FWIW you can bet on some of these on PredictIt—for example, Predictit assigns only a 47% chance Trump will win in 2020. That’s not a huge difference, but still worth betting 5% of your bankroll (after fees) on if you bet half-Kelly. (if you want to bet with me for whatever reason, I’d also be willing to bet up to $700 that Trump doesn’t win at PredictIt odds if I don’t have to tie up capital)
We can test if the most popular books & music of 2019 sold less copies than the most popular books & music of 2009 (I might or might not look into this later)
GDP is 2x higher than in 2000
Why not use per capita real GDP (+25% since 2000)?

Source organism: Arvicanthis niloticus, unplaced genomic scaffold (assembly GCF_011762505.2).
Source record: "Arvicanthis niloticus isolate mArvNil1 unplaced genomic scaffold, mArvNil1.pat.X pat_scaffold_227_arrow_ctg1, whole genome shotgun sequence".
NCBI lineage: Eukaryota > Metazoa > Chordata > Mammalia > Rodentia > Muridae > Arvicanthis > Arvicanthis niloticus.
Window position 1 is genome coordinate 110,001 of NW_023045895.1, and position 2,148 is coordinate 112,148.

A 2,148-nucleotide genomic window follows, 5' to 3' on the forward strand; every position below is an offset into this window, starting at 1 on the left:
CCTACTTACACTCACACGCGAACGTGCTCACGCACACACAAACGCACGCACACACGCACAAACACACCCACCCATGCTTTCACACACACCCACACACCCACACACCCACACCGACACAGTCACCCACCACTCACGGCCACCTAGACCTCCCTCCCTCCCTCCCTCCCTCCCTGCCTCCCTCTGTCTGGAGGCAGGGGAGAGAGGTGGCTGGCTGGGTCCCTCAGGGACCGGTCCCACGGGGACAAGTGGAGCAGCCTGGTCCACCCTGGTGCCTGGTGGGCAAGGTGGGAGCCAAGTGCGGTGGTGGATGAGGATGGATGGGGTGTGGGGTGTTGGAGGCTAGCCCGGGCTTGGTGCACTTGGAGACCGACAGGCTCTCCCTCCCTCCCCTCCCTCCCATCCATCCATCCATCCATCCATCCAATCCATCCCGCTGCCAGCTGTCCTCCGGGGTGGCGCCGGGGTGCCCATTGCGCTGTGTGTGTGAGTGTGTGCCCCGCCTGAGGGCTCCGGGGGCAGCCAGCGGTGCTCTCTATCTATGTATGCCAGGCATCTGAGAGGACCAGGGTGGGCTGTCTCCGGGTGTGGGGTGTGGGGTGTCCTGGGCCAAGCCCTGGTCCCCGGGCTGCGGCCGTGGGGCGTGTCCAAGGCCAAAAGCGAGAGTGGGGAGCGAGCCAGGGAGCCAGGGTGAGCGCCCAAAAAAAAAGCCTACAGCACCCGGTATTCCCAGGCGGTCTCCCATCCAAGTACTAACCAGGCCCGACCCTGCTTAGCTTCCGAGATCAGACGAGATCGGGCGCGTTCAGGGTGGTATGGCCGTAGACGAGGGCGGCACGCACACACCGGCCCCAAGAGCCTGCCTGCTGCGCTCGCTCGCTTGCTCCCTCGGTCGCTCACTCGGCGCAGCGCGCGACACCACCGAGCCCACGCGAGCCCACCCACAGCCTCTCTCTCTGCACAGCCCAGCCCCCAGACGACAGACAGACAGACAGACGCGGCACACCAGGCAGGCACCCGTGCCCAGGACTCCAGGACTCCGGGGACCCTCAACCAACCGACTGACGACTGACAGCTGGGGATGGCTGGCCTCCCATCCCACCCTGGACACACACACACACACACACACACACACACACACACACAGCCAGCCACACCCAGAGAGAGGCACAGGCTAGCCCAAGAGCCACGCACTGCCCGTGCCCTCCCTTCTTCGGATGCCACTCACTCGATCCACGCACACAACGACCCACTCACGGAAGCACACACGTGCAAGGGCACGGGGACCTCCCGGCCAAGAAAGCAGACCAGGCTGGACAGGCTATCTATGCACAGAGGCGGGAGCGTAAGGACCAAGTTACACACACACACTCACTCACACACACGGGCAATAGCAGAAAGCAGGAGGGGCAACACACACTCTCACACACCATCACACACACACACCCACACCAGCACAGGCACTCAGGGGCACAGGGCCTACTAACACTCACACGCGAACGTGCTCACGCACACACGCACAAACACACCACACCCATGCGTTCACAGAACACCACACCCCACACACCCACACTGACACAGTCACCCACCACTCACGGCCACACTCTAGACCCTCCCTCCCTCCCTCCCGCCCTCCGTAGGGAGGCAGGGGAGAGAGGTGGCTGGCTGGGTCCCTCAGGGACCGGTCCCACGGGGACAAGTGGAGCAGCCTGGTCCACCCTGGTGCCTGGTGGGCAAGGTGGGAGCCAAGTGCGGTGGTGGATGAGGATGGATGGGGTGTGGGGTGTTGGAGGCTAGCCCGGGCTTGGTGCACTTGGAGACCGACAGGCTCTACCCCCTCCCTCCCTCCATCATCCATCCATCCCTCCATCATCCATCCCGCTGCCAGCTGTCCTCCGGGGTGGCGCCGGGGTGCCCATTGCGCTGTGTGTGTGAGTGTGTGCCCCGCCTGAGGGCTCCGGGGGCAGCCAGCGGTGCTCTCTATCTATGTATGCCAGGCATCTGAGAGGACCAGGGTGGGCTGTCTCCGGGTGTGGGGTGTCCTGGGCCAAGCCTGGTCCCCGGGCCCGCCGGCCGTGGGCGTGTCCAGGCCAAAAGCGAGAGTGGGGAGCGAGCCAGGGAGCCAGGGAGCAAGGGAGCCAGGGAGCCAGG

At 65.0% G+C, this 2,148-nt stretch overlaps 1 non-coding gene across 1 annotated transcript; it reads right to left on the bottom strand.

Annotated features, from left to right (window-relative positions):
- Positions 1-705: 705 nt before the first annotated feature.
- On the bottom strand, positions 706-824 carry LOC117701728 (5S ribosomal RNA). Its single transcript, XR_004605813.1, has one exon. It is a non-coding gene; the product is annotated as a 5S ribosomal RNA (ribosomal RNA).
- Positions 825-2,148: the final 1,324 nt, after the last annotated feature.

I’m thinking that if there were liquid prediction markets for amplifying ESCs, people could code bots to do exactly what John suggests and potentially make money. This suggests to me that there’s no principled difference between the two ideas, though I could be missing something (maybe you think the bot is unlikely to beat the market?)
Based on the quote from Jessica Taylor, it seems like the FDT agents are trying to maximize their long-term share of the population, rather than their absolute payoffs in a single generation? If I understand the model correctly, that means the FDT agents should try to maximize the ratio of FDT payoff : 9-bot payoff (to maximize the ratio of FDT:9-bot in the next generation). The algebra then shows that they should refuse to submit to 9-bots once the population of FDT agents gets high enough (Wolfram|Alpha link), without needing to drop the random encounters assumption.